In this alternate scenario called The Amazing Spider-man, Gwen's father, Police Captain Stacy does hate Spider-Man but unlike Jamerson, his criticism of Spider-Man is fair, in turn, Peter can self-reflect - He made him realize he wasn't actually protecting the innocent from the bad guys. He is just hunting down criminals who look the same as the guy who killed Uncle Ben to pass the blame for the guilt that he felt. When he encountered the Lizard on the bridge, we see how he is now different - He did not choose the impulse of violence like before by going after The Lizard, he stayed to save a child.

    In the old movie, Flash Thompson is just some bully Peter needs to fight so Peter would look good in front of the school and for us to know he is now stronger. In The Amazing Spider-Man, it is implied that Flash's terrible personality is the same motivation as the violent behavior Peter exhibits after Ben died. There is a moment when Peter slams Flash to a wall, and Flash encourages him to just let his anger out because it is implied the Flash is going through the same thing and has been dealing with it in the same way. It nurtures our understanding of Peter further and lets us understand the kind of person he needs to avoid by the end of the movie. When we see Flash and Peter getting along, later on, it is a satisfying natural progression.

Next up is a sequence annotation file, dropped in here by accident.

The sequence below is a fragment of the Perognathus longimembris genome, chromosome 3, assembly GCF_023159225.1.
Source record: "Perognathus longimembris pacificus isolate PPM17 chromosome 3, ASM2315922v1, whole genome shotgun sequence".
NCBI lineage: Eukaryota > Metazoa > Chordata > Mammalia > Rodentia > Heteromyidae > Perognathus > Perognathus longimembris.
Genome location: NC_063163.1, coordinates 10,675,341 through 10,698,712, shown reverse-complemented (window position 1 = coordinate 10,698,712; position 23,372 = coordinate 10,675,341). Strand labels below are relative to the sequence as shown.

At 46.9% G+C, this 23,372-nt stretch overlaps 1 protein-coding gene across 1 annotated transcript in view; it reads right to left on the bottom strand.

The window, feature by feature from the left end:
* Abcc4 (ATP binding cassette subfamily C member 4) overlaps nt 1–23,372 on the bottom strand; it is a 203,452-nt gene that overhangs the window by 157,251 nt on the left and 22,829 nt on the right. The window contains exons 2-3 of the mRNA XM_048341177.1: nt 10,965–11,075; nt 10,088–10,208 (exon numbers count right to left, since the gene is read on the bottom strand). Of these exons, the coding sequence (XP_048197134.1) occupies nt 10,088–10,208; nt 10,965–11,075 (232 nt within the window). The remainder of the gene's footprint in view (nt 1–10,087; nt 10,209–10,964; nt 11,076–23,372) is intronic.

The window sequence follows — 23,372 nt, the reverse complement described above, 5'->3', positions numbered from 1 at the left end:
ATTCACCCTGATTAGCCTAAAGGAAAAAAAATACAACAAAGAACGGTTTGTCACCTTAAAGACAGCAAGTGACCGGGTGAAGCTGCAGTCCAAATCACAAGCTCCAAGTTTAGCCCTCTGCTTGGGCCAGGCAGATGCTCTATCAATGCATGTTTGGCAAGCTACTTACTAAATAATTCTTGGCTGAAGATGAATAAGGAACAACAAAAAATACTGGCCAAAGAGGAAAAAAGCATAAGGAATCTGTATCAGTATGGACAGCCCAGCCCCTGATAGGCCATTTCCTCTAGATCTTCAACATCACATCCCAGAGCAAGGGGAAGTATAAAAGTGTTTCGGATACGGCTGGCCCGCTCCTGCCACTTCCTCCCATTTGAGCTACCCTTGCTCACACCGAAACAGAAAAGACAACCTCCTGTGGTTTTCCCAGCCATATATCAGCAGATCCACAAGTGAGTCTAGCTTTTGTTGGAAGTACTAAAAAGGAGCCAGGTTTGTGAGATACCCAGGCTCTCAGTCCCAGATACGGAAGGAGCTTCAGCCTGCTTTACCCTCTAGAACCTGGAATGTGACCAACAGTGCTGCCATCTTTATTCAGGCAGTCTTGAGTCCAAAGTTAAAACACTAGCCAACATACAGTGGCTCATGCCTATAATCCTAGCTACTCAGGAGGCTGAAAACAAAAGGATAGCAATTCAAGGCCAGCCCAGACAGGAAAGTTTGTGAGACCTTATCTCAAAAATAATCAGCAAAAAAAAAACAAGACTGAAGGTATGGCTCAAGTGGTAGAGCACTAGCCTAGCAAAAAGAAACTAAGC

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  5. The Responsibility Message is Earned Because Peter Has Flaws and Grows as a Person

    In the Raimi movie, Peter Parker is a flawless person aside from a brief out-of-character exchange with Uncle Ben and when he let go of the thief. He just develop that previously unexplored character flaw experienced a consequence for it, and then decided to stop having it 5 minutes later. It just acts as a catalyst for what would otherwise be difficult to justify changes in the hero's life. When Uncle Ben said, "with great power, comes great responsibility," it was not even earned because Peter was not turning into a worse person with his powers. Uncle Ben just misunderstood the situation - Peter wasn't turning into a hooligan, he just cannot share his abilities with Uncle Ben and Aunt May. Peter did not start a fight with Flash, he was just trying to defend himself. When the story is about responsibility, we need a protagonist with real flaws to see how he absorbs that message like in the original Stan Lee comics.